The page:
PST, like camp, has routines that shift regularly…food that ranges from awesome to avoidable…laundry that has to be washed by hand. Our CBT groups, like our cabin groups, put us into intense proximity with people we might never have spent time with otherwise, and therefore forges powerful relationships. My CBT group, lhumdullah, has worked harmoniously, and we’ve made some good friendships. My friends in other groups... have other stories to tell.

Oh, and we have scheduled snack time. :)

May 6, 2008 If I had a million dirhams…

It’s our last week in our CBT villages, home of my original host family. So to practice our lesson on the conditional tense, our homework consisted of asking family members, “If you had a million dirhams, what would you do?” I got great answers…

Middle Bro – I’d (1) buy a house, (2) buy a car, and (3) travel to America and France.
Little Sis – I’d buy a husband.*
Little Bro – I’d go on hajj (pilgrimage to Mecca) with Mma and Bba.
Mma – I’d feed my children.
Sis-in-Law – I’d travel to America with you [me]. Awwww.

* For the record, she’s 10. When I pointed out that with 1,000,000 DH, she wouldn’t need a husband – she could have her own car, home, life, etc – she just blushed and ducked her head.

May 1, 2008 Traveling back to SouqTown

It’s 2pm and I’m sitting in front of a café, waiting for the tranzit, the shuttle bus from here to SouqTown that runs 4-5 times a day, weather permitting, inshallah. The shuttle is scheduled (loosely) to arrive between now and 2:30, inshallah.

I can see 24 people from my seat – I am in the heart of downtown Berberville, after all – but not a single female. 24 men, 0 women. Really, my very existence at this moment, sitting at a café while being female, is probably Hshuma (shameful / inappropriate) – but I don’t know anywhere else to wait where I’ll be sure not to miss the tranzit. Fortunately, the moqaddim, who I met yesterday, and who knows that I chatted with the Quyd not long ago, is sitting at the next table, so no one will say anything inappropriate to me.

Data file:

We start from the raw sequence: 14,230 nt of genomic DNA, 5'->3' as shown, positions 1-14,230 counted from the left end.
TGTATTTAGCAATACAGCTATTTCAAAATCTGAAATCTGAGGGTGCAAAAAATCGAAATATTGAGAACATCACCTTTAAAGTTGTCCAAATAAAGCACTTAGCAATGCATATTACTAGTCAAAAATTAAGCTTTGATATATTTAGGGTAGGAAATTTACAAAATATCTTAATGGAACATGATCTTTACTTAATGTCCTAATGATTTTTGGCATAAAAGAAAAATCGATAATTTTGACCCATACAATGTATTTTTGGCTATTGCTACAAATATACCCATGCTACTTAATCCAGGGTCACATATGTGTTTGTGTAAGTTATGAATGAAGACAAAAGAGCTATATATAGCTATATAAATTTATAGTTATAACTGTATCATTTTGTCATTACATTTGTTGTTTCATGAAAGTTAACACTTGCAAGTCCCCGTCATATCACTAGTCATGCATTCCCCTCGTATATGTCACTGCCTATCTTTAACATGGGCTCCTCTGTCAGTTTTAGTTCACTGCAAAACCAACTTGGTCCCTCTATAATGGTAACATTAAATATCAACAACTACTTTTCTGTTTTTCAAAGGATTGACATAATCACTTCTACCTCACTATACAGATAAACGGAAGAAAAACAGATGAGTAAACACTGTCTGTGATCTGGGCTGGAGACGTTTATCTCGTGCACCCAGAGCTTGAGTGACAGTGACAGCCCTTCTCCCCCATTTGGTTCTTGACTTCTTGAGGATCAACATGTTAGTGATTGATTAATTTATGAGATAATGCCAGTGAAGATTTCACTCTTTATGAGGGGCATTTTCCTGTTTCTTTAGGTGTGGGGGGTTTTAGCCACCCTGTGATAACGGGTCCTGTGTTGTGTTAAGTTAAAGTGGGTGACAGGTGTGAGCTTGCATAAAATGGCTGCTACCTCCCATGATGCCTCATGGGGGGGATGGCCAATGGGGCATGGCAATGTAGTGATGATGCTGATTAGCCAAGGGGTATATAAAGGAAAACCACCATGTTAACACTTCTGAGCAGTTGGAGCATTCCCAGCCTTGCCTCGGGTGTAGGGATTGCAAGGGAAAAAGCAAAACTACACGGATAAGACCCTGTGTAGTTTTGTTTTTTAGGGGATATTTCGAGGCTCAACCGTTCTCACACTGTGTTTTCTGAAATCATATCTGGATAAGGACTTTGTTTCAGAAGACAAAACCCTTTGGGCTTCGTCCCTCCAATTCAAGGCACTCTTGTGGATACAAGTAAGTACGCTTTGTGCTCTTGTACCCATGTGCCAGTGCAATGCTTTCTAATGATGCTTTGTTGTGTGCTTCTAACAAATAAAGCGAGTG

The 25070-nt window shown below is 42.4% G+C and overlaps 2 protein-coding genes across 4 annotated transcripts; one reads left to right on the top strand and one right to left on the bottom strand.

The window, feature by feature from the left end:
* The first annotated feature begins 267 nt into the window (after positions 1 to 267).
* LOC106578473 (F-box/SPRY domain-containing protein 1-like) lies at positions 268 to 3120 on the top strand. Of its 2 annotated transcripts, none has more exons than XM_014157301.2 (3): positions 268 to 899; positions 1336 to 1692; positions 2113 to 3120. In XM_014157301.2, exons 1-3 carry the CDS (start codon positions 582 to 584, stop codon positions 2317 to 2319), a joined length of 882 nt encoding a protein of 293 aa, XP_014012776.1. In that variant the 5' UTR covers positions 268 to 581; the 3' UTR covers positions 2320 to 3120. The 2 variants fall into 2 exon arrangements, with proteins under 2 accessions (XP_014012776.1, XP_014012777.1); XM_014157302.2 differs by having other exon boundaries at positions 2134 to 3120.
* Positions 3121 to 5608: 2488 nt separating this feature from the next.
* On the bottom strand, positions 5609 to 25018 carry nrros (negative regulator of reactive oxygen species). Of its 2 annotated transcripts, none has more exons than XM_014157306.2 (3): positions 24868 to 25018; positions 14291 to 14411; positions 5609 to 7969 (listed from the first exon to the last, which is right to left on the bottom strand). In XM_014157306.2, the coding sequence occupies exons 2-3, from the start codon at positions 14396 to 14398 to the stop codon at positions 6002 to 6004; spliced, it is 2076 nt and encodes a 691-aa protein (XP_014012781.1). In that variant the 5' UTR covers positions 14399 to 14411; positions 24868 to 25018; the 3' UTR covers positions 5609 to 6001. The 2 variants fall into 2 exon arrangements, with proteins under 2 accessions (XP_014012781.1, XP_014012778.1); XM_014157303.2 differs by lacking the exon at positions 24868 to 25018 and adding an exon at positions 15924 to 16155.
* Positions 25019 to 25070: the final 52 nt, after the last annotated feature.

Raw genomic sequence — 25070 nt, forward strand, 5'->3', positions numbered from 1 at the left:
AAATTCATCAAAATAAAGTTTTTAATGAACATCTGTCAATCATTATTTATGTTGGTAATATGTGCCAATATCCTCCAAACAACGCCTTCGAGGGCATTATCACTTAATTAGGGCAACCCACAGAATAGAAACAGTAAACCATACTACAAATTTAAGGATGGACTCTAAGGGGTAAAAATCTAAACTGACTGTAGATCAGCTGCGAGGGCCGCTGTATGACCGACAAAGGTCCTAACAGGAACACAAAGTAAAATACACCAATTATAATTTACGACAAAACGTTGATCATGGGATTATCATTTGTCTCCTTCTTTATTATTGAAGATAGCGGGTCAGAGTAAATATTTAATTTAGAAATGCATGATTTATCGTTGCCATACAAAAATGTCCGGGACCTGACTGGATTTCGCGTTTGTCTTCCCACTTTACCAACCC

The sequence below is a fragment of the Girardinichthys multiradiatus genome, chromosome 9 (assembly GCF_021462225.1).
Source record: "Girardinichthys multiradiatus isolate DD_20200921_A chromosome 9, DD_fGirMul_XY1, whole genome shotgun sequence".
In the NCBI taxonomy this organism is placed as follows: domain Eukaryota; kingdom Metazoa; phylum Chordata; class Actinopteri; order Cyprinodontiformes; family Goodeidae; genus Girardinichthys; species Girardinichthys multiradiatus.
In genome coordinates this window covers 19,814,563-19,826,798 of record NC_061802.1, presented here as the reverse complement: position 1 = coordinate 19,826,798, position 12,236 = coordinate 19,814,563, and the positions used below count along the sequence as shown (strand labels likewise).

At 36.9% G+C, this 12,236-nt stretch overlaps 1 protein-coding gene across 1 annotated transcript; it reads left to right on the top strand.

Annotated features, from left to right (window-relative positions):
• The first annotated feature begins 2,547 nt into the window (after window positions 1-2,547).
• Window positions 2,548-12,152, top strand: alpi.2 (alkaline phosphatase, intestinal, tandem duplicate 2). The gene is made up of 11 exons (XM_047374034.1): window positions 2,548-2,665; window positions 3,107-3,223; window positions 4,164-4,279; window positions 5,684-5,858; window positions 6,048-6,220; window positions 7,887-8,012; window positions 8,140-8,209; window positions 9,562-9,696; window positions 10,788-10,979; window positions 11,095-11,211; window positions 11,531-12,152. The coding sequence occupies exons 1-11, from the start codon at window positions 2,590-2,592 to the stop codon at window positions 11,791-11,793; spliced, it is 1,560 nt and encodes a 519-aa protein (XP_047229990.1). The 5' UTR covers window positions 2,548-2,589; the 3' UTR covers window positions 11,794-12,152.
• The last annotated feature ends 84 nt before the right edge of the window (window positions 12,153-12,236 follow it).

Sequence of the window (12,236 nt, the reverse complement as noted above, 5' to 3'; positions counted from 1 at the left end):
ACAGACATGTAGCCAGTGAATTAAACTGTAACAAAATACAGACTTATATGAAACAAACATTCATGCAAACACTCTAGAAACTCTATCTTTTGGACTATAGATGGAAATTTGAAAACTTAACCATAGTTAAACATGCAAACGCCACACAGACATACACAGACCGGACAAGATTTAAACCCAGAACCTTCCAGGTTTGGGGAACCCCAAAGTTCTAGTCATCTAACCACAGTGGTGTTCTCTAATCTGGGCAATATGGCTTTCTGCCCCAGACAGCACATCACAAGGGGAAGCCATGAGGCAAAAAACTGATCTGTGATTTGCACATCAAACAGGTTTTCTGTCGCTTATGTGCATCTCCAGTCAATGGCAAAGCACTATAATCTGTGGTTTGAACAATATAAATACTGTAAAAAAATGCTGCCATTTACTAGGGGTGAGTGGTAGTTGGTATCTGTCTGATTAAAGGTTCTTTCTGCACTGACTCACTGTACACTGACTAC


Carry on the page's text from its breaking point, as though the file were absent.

OK, now it’s 3:30pm and I’m en route to SouqTown. The tranzit got in right around 2:30, but didn’t leave again until 3:00. I guess I don’t need to be so worried about missing it; it’s got a nice long layover. We’re driving past the igran – the irrigated fields – some of which are apple orchards. They’re right on the cusp between flowering and leafing. Some are all apple blossoms, some are all leaves, and many are at some point of the journey inbetween those two states. I feel like I should make some sort of metaphor for my own position, about to finish my training and start my Peace Corps service (inshallah), but I’ll let the opportunity pass.

Note to self – there’s a dike about 45 minutes out from Berberville, only visible from the road when you’re heading this direction. Two parallel dikes, actually, looking a bit like an italicized # sign as they cross the bedding planes. One of the prettiest cross-cutting relationships I’ve ever seen. I can’t wait to get the GPS-tracker gizmo that can sync up with a camera and tell you exactly where you took any given photo.